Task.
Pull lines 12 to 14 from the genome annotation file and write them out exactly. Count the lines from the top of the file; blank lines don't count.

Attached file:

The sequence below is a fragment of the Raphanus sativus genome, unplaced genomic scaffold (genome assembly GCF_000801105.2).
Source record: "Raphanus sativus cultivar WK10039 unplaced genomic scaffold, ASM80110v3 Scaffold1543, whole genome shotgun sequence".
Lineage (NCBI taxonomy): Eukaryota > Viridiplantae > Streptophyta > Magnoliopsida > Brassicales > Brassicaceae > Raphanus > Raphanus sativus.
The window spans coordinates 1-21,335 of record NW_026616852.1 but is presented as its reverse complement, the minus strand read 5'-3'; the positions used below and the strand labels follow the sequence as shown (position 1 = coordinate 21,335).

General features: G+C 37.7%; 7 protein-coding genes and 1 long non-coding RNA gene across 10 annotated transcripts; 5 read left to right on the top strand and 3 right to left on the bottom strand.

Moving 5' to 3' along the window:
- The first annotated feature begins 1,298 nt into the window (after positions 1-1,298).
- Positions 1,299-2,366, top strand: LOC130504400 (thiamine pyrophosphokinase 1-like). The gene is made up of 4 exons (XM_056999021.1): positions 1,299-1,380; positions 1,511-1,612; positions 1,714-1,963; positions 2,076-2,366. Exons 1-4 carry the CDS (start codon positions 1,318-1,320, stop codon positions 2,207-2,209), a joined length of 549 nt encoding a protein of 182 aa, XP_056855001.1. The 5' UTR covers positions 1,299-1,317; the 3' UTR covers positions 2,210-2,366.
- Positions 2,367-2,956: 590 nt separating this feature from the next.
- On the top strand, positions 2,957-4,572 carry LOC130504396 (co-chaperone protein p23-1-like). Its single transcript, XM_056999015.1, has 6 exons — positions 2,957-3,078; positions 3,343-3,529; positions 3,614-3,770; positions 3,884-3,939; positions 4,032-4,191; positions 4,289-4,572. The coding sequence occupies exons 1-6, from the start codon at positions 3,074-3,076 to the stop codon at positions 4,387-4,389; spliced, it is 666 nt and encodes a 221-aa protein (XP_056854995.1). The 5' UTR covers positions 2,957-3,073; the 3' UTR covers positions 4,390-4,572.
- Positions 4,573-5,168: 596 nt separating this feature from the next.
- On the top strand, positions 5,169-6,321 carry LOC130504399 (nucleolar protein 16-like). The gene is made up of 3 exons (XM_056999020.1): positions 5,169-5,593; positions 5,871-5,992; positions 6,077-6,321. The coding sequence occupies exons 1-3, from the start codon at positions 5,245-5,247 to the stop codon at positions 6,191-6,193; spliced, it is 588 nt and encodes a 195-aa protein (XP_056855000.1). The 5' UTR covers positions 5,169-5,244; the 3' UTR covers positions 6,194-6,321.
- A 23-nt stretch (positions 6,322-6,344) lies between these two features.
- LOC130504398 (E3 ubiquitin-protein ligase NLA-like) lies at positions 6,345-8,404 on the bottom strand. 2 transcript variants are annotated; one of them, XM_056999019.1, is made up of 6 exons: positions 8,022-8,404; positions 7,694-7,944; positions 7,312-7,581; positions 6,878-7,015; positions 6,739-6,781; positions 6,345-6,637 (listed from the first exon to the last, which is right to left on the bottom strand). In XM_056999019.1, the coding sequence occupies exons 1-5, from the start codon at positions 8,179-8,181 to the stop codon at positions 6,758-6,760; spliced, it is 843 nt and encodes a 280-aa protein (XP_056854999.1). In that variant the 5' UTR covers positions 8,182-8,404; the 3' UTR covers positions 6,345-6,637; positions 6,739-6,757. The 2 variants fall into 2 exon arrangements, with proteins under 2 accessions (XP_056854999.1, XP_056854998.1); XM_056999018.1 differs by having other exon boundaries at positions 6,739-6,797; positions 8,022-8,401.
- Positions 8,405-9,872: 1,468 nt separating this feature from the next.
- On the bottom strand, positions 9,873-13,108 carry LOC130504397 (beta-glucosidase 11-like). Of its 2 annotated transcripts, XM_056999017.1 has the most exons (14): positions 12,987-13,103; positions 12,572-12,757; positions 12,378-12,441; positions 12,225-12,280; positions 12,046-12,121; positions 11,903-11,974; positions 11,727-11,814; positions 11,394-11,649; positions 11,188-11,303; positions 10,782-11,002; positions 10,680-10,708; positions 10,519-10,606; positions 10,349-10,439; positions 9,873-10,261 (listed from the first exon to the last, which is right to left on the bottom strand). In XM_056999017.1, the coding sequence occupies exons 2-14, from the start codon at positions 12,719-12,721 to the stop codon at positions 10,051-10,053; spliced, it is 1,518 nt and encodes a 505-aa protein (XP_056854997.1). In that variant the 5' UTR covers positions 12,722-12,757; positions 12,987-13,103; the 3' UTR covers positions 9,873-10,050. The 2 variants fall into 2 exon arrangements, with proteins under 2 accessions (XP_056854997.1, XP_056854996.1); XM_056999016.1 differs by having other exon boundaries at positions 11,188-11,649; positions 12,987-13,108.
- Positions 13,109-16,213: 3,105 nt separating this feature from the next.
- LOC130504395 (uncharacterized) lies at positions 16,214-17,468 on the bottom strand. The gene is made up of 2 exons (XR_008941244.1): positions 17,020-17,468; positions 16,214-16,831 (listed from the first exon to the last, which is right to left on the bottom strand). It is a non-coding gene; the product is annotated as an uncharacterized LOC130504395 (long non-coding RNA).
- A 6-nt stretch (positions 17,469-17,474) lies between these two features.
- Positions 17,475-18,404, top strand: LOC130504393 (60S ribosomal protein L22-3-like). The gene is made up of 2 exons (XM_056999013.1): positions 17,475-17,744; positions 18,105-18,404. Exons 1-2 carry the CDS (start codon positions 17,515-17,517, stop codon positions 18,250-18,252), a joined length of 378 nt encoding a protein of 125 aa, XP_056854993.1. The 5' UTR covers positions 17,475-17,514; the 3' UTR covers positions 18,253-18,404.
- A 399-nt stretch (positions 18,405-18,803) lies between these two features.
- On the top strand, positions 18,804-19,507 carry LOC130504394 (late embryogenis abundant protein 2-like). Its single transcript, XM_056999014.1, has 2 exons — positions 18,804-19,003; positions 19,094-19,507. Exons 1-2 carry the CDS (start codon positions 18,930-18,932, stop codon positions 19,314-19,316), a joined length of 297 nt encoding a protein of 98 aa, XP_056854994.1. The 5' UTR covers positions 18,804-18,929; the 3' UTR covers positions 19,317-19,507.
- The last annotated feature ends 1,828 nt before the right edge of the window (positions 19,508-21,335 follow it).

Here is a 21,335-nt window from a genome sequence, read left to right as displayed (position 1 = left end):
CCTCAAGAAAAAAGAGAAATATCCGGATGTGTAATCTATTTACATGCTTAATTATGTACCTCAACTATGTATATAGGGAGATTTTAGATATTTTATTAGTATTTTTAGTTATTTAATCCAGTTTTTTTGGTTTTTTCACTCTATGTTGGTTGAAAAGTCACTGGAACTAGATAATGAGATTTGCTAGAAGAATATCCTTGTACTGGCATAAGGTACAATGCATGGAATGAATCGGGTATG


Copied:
- On the top strand, positions 5,169-6,321 carry LOC130504399 (nucleolar protein 16-like). The gene is made up of 3 exons (XM_056999020.1): positions 5,169-5,593; positions 5,871-5,992; positions 6,077-6,321. The coding sequence occupies exons 1-3, from the start codon at positions 5,245-5,247 to the stop codon at positions 6,191-6,193; spliced, it is 588 nt and encodes a 195-aa protein (XP_056855000.1). The 5' UTR covers positions 5,169-5,244; the 3' UTR covers positions 6,194-6,321.
- A 23-nt stretch (positions 6,322-6,344) lies between these two features.
- LOC130504398 (E3 ubiquitin-protein ligase NLA-like) lies at positions 6,345-8,404 on the bottom strand. 2 transcript variants are annotated; one of them, XM_056999019.1, is made up of 6 exons: positions 8,022-8,404; positions 7,694-7,944; positions 7,312-7,581; positions 6,878-7,015; positions 6,739-6,781; positions 6,345-6,637 (listed from the first exon to the last, which is right to left on the bottom strand). In XM_056999019.1, the coding sequence occupies exons 1-5, from the start codon at positions 8,179-8,181 to the stop codon at positions 6,758-6,760; spliced, it is 843 nt and encodes a 280-aa protein (XP_056854999.1). In that variant the 5' UTR covers positions 8,182-8,404; the 3' UTR covers positions 6,345-6,637; positions 6,739-6,757. The 2 variants fall into 2 exon arrangements, with proteins under 2 accessions (XP_056854999.1, XP_056854998.1); XM_056999018.1 differs by having other exon boundaries at positions 6,739-6,797; positions 8,022-8,401.